Alcohol consumed at bedtime may decrease the time required to fall asleep but typically disrupts the second half of the sleep cycle, resulting in subsequent daytime fatigue and sleepiness. Even a moderate dose of alcohol consumed within 6 hours prior to bedtime can increase wakefulness during the second half of sleep (Vitiello, 1997). Alcohol use prior to bedtime will also aggravate obstructive sleep apnea, and heavy drinkers or those with alcoholism are at increased risk for sleep apnea. Patients with severe obstructive sleep apnea are at a fivefold increased risk for fatigue-related traffic crashes if they consume two or more drinks per day compared to obstructive sleep apnea patients who consume little or no alcohol (Bassetti & Aldrich, 1996).
In alcoholics, heavy drinking eventually leads to increased time required to fall asleep, frequent awakenings, and a decrease in subjective quality of sleep. Slow-wave sleep is interrupted, and during periods of withdrawal there is pronounced insomnia and increased rapid eye movement (REM) sleep. Following withdrawal from alcohol, sleep patterns may be abnormal, even following years of abstinence.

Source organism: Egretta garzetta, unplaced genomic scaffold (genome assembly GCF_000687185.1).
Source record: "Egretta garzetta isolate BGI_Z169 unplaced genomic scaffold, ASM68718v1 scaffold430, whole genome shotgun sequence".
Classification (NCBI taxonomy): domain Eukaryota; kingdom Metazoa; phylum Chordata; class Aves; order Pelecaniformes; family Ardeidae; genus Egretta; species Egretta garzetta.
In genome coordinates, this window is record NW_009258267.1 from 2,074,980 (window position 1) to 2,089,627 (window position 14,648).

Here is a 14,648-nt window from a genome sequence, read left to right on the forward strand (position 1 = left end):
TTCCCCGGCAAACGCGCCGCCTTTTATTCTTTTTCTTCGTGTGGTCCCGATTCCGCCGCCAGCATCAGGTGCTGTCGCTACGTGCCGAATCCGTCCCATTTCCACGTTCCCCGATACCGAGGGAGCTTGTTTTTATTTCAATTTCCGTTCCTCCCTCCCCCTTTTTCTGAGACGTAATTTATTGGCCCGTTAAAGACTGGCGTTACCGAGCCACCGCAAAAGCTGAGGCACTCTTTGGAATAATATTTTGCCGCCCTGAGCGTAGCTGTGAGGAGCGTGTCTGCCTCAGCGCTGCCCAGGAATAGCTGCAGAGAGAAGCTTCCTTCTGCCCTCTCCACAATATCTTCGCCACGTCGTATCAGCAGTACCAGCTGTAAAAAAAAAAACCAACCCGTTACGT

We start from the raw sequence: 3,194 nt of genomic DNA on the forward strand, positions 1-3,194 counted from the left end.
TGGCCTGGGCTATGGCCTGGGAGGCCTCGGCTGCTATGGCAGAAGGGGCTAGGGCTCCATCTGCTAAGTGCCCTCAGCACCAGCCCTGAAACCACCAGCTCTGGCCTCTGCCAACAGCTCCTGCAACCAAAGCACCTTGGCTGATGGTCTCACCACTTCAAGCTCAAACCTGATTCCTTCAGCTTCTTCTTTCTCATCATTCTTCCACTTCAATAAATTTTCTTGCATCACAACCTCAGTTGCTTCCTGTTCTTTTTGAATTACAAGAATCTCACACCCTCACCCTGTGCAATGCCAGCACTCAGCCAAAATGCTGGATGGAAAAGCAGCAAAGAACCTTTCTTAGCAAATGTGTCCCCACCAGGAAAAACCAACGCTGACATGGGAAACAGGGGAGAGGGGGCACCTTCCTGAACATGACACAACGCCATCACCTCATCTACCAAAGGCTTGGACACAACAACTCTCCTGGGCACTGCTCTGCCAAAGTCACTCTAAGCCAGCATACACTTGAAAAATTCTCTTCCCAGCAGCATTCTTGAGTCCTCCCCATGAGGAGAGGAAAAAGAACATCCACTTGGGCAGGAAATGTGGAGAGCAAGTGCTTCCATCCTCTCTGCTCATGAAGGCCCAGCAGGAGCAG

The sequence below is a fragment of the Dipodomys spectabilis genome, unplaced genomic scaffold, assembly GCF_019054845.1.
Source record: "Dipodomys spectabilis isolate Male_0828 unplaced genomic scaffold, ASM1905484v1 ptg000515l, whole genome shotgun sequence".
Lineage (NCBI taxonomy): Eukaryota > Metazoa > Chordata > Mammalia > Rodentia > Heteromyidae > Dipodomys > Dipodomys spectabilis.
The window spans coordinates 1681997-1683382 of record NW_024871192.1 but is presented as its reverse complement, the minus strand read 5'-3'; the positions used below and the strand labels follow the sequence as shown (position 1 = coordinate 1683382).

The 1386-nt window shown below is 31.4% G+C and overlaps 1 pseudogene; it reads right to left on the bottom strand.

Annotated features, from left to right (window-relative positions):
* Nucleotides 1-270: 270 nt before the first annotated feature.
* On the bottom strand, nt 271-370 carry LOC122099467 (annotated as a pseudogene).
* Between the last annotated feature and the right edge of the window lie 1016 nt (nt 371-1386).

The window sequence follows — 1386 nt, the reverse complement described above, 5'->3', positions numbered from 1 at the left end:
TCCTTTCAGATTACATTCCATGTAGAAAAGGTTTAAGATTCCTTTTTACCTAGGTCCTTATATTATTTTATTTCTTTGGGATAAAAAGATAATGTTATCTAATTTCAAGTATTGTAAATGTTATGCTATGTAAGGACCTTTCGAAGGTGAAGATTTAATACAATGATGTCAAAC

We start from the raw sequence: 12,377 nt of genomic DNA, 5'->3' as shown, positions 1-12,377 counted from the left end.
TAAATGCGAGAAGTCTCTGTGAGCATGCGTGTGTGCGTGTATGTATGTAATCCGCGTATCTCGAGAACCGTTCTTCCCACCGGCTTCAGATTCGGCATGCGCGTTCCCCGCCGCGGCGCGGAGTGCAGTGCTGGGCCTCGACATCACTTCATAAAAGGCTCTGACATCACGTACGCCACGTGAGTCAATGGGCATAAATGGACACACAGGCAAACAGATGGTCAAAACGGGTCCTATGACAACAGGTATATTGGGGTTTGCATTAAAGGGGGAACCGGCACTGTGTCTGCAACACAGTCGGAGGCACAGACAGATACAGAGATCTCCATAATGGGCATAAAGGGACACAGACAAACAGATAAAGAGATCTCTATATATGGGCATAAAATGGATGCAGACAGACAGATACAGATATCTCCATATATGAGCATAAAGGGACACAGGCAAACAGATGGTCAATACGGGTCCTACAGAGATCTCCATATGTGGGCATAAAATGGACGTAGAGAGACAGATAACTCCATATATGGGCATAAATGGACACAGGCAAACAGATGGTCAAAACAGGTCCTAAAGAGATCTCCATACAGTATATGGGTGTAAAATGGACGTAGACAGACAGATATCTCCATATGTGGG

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Alcoholism is something that can't be formed in easy terms. Alcoholism as a whole refers to the circumstance whereby there's an obsession in man to keep ingesting beverages with alcohol content which is injurious to health. The circumstance of alcoholism doesn't let the person addicted have any command over ingestion despite being cognizant of the damaging consequences ensuing from it.